This First Person article is written by Wendy Powell who lives in Stony Plain, Alta. For more information about CBC’s First Person stories, please see the FAQ.
I was lying in bed in the middle of the night, wide awake as always every night since my husband passed away. I didn’t know that grief could feel so heavy.
I needed a plan but thinking logically felt impossible. It had only been a month since Andrew had died, but worries about finances and taking care of my family pressed on my mind. Rent needed to be paid and food needed to be put on the table, regardless of how devastated I felt.
Andrew and I met in 1997 on an old-school online chat forum, way back in the days of dial-up internet access and long before dating apps and modern social media .
He lived in Los Angeles and worked as a composer for TV shows. I was in Edmonton attending the University of Alberta. Our friendship started as email pen pals and then progressed to expensive, long-distance telephone calls. We exchanged song lyrics and poetry, had deep heart-to-heart conversations, and talked or emailed daily. I had fallen in love with him before we ever met in person.
When I was 21, I quit university to move to California where we got married and had two of our three kids. Eventually we moved back to Alberta, settled near family in Stony Plain, and welcomed our third child.
Andrew and I never really followed the expected life path that others travelled, even though it probably would have been easier.
We didn’t have normal 9 to 5 jobs with benefits and life insurance policies. Andrew was always self-employed, working as a video editor and motion graphics artist once we settled in Alberta, though music was always on his mind. He played in multiple bands and ended up putting together his own jazz group, The A Powell Band, shortly before he got sick.
I stayed at home with the kids, managed the house and took horticulture classes to learn how to grow our own food. We even dipped our toes into homeschooling for a few years. We marched to our own beat and sacrificed a lot in order to support our family on one income.
Andrew and I were making plans for the next few years and life was moving along until one day it just wasn’t anymore.
Nobody expected Andrew to get cancer. Nobody expected him to die just two months after he was diagnosed. I definitely was not prepared. Andrew passed away in March 2020, just days before the pandemic shut down the entire planet.
In those long days of deep grief following his death, I somehow managed to put together a plan. I would resume working on the university degree that I had left behind so long ago. And then I would be able to find a job that would pay enough to support my family.
In the meantime, I planted a huge garden and sold homegrown produce and homemade relishes in order to make some money. That summer, I focused on my kids and the garden while I tried to work through university courses. A kind friend offered some freelance writing work, which also helped keep a roof over our heads.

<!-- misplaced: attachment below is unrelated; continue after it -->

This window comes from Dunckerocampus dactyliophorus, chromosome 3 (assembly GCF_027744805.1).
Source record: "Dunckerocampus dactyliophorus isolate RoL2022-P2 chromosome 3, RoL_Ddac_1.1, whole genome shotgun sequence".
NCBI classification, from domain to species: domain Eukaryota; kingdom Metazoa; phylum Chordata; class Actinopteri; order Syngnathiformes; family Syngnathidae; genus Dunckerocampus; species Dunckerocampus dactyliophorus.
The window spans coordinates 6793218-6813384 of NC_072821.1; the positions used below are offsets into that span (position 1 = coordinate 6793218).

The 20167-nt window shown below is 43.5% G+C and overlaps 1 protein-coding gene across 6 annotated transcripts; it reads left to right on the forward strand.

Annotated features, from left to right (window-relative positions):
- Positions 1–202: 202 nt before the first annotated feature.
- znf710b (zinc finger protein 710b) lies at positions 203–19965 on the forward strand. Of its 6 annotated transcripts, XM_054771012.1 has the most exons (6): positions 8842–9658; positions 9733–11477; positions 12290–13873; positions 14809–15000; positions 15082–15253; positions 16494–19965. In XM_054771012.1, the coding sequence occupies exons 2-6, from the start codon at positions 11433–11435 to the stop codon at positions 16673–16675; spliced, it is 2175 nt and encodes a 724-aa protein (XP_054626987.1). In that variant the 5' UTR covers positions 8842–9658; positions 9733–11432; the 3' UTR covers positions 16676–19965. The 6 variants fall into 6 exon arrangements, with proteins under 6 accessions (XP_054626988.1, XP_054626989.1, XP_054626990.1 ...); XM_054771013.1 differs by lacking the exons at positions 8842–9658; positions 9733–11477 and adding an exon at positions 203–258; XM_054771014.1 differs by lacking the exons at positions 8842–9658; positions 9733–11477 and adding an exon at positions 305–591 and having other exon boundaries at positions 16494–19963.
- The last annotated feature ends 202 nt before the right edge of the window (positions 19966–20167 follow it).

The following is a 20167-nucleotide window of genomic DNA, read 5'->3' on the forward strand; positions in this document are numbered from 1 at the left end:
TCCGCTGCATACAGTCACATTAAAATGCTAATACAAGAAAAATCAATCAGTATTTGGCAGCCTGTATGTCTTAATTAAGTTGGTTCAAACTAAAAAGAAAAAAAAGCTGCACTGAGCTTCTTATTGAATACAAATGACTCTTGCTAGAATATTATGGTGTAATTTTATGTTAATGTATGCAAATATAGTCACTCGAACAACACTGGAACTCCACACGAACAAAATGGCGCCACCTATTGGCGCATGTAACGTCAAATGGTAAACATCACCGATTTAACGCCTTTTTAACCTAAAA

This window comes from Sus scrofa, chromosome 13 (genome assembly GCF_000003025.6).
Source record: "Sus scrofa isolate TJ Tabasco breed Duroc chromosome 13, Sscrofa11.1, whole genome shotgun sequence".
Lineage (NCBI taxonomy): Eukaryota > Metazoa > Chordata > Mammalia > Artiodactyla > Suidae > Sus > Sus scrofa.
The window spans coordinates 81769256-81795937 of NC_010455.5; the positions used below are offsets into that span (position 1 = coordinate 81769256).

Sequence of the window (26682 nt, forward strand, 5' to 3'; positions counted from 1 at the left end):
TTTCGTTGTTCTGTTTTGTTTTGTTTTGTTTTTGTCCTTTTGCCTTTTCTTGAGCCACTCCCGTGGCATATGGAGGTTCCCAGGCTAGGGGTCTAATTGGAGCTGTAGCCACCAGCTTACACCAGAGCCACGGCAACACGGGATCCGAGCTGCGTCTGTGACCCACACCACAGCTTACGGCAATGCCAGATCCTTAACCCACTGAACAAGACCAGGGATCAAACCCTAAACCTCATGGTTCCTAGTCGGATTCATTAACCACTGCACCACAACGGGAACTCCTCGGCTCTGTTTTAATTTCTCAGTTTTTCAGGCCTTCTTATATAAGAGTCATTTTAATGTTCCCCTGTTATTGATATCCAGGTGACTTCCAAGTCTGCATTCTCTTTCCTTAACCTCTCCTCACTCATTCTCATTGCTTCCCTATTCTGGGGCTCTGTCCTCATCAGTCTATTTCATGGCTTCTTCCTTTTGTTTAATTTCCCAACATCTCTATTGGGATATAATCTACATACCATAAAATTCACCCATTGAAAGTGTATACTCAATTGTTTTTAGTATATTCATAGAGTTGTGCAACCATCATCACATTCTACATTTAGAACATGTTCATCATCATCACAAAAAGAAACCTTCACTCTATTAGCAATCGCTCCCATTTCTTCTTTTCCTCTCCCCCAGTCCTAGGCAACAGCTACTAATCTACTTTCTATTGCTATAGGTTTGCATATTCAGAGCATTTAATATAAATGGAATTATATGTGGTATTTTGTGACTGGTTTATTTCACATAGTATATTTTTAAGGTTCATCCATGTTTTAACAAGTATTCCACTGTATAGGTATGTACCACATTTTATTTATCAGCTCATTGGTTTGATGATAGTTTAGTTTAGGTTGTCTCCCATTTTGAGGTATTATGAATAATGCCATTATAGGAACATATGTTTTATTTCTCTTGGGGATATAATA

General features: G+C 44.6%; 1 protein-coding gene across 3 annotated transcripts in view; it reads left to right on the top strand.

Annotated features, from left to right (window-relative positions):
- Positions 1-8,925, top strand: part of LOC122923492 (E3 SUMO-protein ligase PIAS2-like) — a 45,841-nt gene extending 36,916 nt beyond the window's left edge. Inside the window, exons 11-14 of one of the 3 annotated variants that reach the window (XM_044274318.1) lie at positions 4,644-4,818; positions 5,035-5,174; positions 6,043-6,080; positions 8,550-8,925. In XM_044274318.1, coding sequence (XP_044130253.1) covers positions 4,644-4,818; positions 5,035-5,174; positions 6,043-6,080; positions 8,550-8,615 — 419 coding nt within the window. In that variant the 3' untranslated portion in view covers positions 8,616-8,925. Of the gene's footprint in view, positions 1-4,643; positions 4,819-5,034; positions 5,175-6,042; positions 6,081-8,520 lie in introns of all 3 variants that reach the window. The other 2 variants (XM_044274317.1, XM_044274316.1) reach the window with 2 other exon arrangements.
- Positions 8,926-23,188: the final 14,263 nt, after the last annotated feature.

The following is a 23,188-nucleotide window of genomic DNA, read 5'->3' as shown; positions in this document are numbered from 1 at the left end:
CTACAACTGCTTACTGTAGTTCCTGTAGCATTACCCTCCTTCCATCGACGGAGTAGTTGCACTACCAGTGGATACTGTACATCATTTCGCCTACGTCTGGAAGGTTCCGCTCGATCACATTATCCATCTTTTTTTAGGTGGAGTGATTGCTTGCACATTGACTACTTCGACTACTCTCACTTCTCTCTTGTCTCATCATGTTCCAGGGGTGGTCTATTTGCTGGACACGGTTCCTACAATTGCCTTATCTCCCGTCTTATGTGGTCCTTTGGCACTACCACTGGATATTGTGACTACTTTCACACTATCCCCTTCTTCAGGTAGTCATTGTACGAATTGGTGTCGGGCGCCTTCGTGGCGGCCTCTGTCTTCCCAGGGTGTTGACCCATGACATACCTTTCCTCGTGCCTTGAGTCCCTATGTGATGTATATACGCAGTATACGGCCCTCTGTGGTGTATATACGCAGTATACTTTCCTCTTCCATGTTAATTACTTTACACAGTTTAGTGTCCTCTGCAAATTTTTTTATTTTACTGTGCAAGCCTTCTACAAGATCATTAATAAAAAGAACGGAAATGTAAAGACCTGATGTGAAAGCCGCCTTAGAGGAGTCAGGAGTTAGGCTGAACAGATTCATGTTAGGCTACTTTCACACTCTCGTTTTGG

But I didn’t know that grief would affect me in so many ways, both mentally and physically.
The first year after Andrew died was sharply painful. Everything hurt. Everything was hard. Parenting three grieving kids while alone in the isolation of a pandemic and with a broken heart was difficult. The second year surprised me by being even more challenging as I gradually came to the realization that the pain was not going to magically disappear one day. The heartbreak became more real and more permanent.
I had a hard time concentrating and little energy. There were many days when just getting out of bed was an achievement. My school books started to gather dust and my online classes at Athabasca University — which doesn’t operate on set semesters — took months longer than I expected. Looking back, I realize that I should have waited a year or two before returning to university.
Now we are in the third year without Andrew and life is becoming more bearable. In the last few months, I’ve been able to properly concentrate on my work and studies.
Never in my life did I think that the grieving process would be so hard or so long. And while I can’t say that the grief has subsided, I am proud that I have become stronger.
Along with my newfound strength came a new sense of self-worth. I have stopped feeling as though I am taking too long to get on with my life. I am doing the best that I can, even if it doesn’t look like it from the outside. If I am trying my best, what more can anyone ask of me?
What more can I ask of myself?
I’ve recently enrolled in my final course and expect to graduate with a bachelor of arts in the fall. I hope to find a job with nice co-workers and good benefits — a predictable and reliable 9 to 5.
I am intensely proud of myself for continuing to persevere, even through the many days when I thought life was impossible and even pointless.
I don’t know what the future holds. But I do know that I have discovered the strength to take on anything.
LISTEN | Andrew Powell sings Cyndi Lauper’s True Colors, in a recording made by Wendy on her phone. “The lyrics are very inspirational when times are tough,” she says.
Radio Active3:00Andrew Powell
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